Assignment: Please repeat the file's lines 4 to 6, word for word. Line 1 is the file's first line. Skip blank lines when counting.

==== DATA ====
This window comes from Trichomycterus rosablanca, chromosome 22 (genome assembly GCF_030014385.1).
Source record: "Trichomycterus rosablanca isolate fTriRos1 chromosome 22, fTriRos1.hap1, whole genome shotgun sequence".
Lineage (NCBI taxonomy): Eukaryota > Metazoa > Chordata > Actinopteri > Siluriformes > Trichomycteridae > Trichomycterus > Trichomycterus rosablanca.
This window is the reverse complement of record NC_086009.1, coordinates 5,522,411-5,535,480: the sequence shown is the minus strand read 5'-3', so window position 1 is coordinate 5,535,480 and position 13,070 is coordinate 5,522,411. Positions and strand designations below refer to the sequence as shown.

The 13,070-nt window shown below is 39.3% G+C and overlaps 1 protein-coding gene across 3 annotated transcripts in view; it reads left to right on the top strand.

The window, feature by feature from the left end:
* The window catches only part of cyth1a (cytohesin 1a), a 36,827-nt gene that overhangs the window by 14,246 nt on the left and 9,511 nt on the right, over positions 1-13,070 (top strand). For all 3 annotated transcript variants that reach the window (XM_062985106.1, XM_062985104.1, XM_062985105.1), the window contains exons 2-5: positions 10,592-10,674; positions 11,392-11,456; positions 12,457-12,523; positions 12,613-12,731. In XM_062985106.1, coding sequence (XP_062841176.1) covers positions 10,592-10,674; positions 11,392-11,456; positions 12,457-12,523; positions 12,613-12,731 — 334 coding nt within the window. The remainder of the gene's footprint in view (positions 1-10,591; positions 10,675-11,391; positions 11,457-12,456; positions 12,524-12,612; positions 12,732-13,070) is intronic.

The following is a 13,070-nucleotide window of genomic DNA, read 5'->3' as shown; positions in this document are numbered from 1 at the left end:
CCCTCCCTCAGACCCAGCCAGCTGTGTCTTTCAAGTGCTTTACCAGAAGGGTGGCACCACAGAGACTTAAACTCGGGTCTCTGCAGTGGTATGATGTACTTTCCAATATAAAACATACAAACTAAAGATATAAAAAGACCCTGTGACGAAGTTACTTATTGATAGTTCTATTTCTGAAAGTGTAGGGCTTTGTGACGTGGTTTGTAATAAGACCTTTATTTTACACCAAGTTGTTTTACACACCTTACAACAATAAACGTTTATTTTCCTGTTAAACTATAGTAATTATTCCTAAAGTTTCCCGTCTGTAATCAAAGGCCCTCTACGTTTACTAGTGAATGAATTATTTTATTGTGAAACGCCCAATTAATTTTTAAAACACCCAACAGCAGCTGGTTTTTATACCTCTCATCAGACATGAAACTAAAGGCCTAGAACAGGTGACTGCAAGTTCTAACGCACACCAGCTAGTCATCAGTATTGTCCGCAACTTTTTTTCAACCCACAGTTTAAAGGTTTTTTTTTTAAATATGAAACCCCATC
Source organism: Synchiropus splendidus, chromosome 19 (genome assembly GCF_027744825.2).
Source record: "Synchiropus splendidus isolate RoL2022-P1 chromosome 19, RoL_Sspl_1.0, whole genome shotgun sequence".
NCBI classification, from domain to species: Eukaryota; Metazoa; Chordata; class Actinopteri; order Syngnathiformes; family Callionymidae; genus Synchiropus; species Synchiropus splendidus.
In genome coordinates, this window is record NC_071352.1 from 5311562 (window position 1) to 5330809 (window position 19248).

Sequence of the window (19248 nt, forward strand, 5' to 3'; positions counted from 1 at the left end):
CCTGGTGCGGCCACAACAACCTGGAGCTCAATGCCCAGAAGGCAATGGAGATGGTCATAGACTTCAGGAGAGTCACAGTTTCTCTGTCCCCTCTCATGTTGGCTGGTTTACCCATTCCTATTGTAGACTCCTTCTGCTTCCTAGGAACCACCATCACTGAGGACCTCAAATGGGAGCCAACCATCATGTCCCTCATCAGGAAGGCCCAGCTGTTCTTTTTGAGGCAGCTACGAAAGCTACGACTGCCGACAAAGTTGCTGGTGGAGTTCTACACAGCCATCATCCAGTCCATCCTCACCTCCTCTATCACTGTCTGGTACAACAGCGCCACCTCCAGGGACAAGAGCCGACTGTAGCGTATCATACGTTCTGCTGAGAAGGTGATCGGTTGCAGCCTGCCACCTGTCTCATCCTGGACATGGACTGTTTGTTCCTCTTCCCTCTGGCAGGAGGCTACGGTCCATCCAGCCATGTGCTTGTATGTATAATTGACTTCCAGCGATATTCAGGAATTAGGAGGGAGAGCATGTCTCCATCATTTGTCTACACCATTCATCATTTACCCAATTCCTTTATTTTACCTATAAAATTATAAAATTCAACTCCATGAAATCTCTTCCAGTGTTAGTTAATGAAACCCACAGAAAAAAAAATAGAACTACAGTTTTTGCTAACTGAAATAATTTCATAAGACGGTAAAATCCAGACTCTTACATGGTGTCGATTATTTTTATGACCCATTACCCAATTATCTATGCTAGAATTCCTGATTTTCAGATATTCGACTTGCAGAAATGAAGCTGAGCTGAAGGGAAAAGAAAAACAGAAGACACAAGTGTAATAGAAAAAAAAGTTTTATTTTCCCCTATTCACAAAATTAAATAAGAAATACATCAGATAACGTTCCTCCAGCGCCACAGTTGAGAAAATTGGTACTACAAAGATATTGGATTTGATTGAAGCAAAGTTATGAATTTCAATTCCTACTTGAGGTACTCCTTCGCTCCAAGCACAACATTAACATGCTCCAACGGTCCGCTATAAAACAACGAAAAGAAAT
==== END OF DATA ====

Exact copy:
This window is the reverse complement of record NC_086009.1, coordinates 5,522,411-5,535,480: the sequence shown is the minus strand read 5'-3', so window position 1 is coordinate 5,535,480 and position 13,070 is coordinate 5,522,411. Positions and strand designations below refer to the sequence as shown.

The 13,070-nt window shown below is 39.3% G+C and overlaps 1 protein-coding gene across 3 annotated transcripts in view; it reads left to right on the top strand.

The window, feature by feature from the left end: